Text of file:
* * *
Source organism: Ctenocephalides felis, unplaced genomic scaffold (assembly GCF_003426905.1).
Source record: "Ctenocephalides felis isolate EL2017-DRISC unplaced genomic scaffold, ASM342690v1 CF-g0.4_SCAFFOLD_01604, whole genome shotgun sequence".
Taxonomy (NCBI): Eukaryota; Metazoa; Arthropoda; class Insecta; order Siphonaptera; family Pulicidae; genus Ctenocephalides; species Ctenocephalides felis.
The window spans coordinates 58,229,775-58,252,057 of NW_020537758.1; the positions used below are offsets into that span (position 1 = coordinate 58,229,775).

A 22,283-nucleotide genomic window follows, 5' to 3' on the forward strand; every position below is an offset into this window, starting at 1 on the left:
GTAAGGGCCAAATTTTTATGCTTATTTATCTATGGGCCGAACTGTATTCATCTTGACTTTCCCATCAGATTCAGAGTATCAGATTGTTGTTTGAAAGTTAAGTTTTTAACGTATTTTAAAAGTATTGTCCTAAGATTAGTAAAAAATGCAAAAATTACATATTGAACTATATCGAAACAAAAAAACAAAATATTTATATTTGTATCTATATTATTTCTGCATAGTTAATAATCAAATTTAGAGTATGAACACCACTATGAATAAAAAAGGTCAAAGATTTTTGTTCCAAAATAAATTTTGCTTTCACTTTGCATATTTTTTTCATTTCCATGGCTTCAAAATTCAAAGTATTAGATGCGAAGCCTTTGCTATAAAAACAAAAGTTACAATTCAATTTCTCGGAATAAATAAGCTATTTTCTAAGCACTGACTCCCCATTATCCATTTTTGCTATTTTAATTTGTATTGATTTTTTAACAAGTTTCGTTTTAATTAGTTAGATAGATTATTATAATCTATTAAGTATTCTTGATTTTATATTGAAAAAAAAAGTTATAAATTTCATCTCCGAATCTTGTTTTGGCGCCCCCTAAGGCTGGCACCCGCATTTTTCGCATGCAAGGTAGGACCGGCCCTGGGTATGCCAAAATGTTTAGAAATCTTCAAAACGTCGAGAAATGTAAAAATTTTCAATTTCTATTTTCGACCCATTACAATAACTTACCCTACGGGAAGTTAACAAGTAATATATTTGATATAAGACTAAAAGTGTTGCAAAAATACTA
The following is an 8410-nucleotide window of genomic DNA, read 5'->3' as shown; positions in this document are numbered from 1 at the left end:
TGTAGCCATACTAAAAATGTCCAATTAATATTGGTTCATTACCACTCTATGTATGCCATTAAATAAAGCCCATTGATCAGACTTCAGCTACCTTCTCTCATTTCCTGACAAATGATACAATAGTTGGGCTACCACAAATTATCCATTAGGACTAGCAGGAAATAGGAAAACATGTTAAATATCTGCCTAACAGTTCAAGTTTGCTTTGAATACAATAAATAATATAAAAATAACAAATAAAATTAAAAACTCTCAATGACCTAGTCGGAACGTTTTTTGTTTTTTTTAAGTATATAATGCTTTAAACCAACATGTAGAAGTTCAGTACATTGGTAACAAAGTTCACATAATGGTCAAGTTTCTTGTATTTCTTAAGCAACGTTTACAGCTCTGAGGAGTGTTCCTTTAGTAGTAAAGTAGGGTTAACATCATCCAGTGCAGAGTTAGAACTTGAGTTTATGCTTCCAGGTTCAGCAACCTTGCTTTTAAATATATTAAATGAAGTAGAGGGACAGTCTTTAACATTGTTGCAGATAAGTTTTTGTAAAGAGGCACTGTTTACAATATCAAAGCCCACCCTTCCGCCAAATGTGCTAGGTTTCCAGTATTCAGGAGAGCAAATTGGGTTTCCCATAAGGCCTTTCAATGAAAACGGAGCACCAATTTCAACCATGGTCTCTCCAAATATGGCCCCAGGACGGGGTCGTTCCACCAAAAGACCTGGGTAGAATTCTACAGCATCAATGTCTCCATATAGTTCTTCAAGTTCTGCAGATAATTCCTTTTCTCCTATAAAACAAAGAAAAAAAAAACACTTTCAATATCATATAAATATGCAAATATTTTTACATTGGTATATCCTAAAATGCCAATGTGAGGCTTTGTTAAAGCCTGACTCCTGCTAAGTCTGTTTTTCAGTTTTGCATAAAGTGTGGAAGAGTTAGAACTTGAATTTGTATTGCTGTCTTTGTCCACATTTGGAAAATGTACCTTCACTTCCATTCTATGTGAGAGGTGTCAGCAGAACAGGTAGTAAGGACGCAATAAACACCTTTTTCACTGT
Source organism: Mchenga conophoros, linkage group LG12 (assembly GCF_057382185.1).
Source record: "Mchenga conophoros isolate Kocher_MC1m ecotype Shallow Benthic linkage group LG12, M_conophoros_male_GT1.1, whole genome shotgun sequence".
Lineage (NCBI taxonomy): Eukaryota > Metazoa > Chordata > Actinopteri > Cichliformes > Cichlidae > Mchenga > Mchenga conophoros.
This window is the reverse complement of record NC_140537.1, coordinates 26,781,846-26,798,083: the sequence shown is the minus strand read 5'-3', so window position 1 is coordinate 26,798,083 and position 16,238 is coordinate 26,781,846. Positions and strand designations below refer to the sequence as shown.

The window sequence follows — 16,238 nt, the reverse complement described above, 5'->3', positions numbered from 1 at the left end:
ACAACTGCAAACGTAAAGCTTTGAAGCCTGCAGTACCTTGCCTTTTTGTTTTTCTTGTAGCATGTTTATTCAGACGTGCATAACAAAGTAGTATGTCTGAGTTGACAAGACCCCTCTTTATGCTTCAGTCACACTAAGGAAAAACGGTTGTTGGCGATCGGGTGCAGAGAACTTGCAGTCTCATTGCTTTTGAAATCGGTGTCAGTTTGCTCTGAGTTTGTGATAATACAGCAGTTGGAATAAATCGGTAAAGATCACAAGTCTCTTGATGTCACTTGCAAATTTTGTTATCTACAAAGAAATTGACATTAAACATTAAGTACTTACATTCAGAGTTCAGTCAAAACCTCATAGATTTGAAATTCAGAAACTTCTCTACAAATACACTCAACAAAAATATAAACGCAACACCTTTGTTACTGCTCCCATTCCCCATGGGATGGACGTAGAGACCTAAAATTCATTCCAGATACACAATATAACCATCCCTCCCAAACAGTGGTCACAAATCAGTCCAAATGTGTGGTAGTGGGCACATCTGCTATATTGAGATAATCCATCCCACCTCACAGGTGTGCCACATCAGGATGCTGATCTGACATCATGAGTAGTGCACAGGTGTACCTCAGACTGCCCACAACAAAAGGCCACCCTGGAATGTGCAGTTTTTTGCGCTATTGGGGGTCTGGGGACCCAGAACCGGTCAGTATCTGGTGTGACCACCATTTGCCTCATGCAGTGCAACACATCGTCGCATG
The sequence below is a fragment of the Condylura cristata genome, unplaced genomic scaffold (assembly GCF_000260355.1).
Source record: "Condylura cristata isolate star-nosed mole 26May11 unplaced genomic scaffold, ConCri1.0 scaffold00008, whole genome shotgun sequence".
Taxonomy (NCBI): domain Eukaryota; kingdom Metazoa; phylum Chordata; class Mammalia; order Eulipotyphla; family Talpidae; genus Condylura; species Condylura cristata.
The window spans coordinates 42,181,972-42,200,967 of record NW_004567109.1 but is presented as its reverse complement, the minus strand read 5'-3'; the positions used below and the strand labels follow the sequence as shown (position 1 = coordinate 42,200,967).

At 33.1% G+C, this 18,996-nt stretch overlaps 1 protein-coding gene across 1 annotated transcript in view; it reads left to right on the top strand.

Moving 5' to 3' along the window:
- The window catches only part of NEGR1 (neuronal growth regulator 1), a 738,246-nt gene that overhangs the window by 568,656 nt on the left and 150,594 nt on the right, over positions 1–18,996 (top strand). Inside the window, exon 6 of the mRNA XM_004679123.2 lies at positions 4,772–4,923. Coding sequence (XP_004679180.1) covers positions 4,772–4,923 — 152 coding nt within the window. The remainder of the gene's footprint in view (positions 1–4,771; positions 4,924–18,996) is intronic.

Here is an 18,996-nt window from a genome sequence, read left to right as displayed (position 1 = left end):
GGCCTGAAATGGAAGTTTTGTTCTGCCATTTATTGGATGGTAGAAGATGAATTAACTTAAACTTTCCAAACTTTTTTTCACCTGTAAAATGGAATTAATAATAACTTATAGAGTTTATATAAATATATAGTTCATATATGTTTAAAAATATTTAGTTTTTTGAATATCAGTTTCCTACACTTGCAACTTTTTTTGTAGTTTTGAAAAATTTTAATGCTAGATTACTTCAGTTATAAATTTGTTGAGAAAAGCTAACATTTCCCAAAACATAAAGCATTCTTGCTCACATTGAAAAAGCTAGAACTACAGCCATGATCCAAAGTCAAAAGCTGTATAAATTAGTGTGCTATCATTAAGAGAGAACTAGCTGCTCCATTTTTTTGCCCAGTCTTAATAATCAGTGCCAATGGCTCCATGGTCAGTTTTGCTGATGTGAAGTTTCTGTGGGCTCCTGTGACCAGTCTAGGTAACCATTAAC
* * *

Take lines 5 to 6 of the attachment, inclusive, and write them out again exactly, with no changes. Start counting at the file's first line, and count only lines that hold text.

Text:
A 22,283-nucleotide genomic window follows, 5' to 3' on the forward strand; every position below is an offset into this window, starting at 1 on the left:
GTAAGGGCCAAATTTTTATGCTTATTTATCTATGGGCCGAACTGTATTCATCTTGACTTTCCCATCAGATTCAGAGTATCAGATTGTTGTTTGAAAGTTAAGTTTTTAACGTATTTTAAAAGTATTGTCCTAAGATTAGTAAAAAATGCAAAAATTACATATTGAACTATATCGAAACAAAAAAACAAAATATTTATATTTGTATCTATATTATTTCTGCATAGTTAATAATCAAATTTAGAGTATGAACACCACTATGAATAAAAAAGGTCAAAGATTTTTGTTCCAAAATAAATTTTGCTTTCACTTTGCATATTTTTTTCATTTCCATGGCTTCAAAATTCAAAGTATTAGATGCGAAGCCTTTGCTATAAAAACAAAAGTTACAATTCAATTTCTCGGAATAAATAAGCTATTTTCTAAGCACTGACTCCCCATTATCCATTTTTGCTATTTTAATTTGTATTGATTTTTTAACAAGTTTCGTTTTAATTAGTTAGATAGATTATTATAATCTATTAAGTATTCTTGATTTTATATTGAAAAAAAAAGTTATAAATTTCATCTCCGAATCTTGTTTTGGCGCCCCCTAAGGCTGGCACCCGCATTTTTCGCATGCAAGGTAGGACCGGCCCTGGGTATGCCAAAATGTTTAGAAATCTTCAAAACGTCGAGAAATGTAAAAATTTTCAATTTCTATTTTCGACCCATTACAATAACTTACCCTACGGGAAGTTAACAAGTAATATATTTGATATAAGACTAAAAGTGTTGCAAAAATACTA